For many people, divorce means the end of a relationship and limited future contact with a former spouse. However, for partners with children, a romantic relationship can end but parenting is forever. In recent years, technology has eased some of the anxiety and annoyance for former spouses and future co-parents.
Working with clients throughout Long Island and Utah, I often see the strain on couples trying to make parenting arrangements when they otherwise have difficulty maintaining a civil conversation.
With almost 20 years of experience with high conflict divorce, we also see technology has become a real bonus to people struggling to do right for their children without being caught in unpleasant face-to-face discussions or phone calls.
Consider these points:
- Email: Just as electronic mail streamlined everyday communication, the ubiquitous and free nature of email now supports most divorced couples dealing with children. Conversations formerly fraught with tension are reduced to exchange of details and attention to practical matters. Also used between parent and child, email provides a private setting to make plans, air complaints or promote conversation between family members.
- Texts: Similar to email in reducing emotionally loaded conversations, texting offers a means to deliver immediate updates and information without the necessity of phone calls. Texts are also another great way to provide quick, instant support for your child.
- Calendaring: Online calendar apps allow parents to share calendars with minimal interaction. More information and less interaction often make for a better coordinated and happier custodial environment.
Software to assist high conflict couples deal with visitation, expenses and other issues continues to evolve and allows parents to enjoy greater distance from each other ¾ without forcing that distance on their children.
Concerns of Later Life Divorce
Divorce at any age is stressful, destabilizing and often economically difficult. But a divorce that comes after many years of marriage, at a time when most couples are thinking of retiring, is especially difficult emotionally and financially.
In March of this year, a study from the National Center for Family Life and Marriage Research reported the divorce rate of couples over age 50 doubled between 1990 and 2010. Looking for real love — or simply tired of disconnected relationships — many baby boomers no longer fear living single.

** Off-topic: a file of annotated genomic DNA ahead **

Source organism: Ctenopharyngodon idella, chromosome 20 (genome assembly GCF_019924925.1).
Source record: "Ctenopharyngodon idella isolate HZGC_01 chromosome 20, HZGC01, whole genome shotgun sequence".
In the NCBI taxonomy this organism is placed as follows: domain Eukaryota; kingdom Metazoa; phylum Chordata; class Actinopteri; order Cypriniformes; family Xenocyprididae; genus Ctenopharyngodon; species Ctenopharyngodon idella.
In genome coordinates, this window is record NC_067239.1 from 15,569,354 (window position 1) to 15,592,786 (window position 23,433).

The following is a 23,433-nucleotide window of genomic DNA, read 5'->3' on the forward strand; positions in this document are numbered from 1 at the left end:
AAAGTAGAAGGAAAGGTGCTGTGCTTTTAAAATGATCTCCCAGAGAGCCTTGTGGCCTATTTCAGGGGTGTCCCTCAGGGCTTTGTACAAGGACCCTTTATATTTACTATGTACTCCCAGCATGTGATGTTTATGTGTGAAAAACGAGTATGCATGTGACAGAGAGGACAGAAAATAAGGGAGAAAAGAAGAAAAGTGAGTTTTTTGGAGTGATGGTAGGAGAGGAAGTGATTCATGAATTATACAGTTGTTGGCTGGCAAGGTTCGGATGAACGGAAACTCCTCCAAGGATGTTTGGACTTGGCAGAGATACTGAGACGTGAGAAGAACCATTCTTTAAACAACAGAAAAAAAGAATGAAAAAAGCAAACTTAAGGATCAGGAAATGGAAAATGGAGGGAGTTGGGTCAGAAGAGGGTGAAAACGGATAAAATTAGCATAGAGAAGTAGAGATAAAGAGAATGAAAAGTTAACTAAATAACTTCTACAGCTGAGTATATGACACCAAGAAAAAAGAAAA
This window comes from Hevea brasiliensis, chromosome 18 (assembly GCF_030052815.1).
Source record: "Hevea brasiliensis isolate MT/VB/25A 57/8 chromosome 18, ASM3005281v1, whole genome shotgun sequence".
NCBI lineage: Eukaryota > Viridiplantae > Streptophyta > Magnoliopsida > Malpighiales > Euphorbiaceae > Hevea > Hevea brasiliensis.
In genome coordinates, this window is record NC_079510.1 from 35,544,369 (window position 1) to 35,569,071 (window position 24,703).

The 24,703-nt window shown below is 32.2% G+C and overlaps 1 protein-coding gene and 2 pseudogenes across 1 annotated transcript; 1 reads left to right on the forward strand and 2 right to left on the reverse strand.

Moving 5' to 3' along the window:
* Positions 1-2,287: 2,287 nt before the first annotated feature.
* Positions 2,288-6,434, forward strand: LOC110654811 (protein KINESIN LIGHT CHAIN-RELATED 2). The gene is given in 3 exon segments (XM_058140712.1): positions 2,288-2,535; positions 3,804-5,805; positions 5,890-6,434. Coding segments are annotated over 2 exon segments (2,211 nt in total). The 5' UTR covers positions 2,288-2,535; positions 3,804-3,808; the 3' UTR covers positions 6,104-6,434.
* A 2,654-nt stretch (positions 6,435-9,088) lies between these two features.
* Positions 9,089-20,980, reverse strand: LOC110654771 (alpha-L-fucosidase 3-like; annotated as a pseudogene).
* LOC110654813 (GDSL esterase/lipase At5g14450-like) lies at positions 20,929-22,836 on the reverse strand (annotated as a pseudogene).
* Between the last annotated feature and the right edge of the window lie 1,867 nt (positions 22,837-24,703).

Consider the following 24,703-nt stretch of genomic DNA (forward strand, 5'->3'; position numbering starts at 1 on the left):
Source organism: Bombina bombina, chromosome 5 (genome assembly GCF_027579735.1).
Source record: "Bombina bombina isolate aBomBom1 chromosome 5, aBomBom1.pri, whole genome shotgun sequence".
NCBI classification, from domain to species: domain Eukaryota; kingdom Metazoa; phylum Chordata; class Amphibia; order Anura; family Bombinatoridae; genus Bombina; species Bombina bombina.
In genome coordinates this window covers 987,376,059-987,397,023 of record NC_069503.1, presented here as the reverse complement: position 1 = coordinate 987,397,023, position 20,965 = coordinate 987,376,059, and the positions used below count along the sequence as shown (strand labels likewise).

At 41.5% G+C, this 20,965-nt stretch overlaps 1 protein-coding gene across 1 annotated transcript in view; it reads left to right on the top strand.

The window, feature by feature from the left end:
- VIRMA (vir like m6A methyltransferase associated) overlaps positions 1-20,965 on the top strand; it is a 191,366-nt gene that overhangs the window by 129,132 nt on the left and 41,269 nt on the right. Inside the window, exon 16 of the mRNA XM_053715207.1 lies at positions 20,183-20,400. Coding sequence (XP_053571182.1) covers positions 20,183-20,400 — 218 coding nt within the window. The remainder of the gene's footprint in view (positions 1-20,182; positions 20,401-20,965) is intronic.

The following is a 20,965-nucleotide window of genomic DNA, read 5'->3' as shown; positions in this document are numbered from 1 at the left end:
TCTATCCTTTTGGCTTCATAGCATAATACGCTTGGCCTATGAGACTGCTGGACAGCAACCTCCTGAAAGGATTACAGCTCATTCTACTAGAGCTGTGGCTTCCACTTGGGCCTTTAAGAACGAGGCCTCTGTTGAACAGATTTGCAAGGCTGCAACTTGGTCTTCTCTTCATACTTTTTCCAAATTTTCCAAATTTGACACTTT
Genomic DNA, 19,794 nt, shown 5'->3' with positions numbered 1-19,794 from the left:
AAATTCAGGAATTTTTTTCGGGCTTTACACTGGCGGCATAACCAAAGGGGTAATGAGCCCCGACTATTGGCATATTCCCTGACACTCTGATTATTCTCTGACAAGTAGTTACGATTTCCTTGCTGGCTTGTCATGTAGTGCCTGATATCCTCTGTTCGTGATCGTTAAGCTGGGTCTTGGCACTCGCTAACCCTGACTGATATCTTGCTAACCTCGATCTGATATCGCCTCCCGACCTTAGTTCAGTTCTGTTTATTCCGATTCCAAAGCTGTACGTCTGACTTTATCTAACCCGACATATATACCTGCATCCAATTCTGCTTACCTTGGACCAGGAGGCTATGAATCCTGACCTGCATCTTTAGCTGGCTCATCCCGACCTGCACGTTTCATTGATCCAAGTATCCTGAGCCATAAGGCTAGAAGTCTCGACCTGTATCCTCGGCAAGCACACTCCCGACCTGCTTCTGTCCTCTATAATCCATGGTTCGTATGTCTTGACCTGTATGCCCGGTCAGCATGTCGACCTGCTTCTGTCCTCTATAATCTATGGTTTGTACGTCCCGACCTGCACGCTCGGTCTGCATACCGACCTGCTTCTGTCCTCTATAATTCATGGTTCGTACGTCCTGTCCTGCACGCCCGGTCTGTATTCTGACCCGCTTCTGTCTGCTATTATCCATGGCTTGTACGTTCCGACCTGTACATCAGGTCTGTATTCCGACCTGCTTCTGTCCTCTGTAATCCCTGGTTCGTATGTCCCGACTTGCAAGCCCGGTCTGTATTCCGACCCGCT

If you are an older American thinking about divorce, you need to consider the unique issues you face and position yourself accordingly during divorce negotiations. These points should be considered:
- Give the divorce process its due. If you’ve been married for decades, take some time to consider finances and other issues carefully, even though you or your spouse may be aching to be free. Strategically, you can negotiate more easily with a nonhostile spouse. Try to keep things friendly and fair but make sure you have top-notch legal counsel who understands your economic condition.
- Think about assets. Consider whether either of you really needs to keep the house. What about Social Security benefits and other insurance and retirement accounts? With fewer years to rebuild your retirement nest egg, you need to make protecting and maintaining wealth for retirement an important issue in a later life divorce.
- Understand your debt and your budget. Make clear agreements and arrangements to retire debt so that your quality of life doesn’t suffer if you divorce later in life.
Free Consultation with Divorce Attorney
If you have a question about divorce law or if you need to start or defend against a divorce case in Utah call Ascent Law at (801) 676-5506. We will help you.
8833 S. Redwood Road, Suite C
West Jordan, Utah
84088 United States
Telephone: (801) 676-5506
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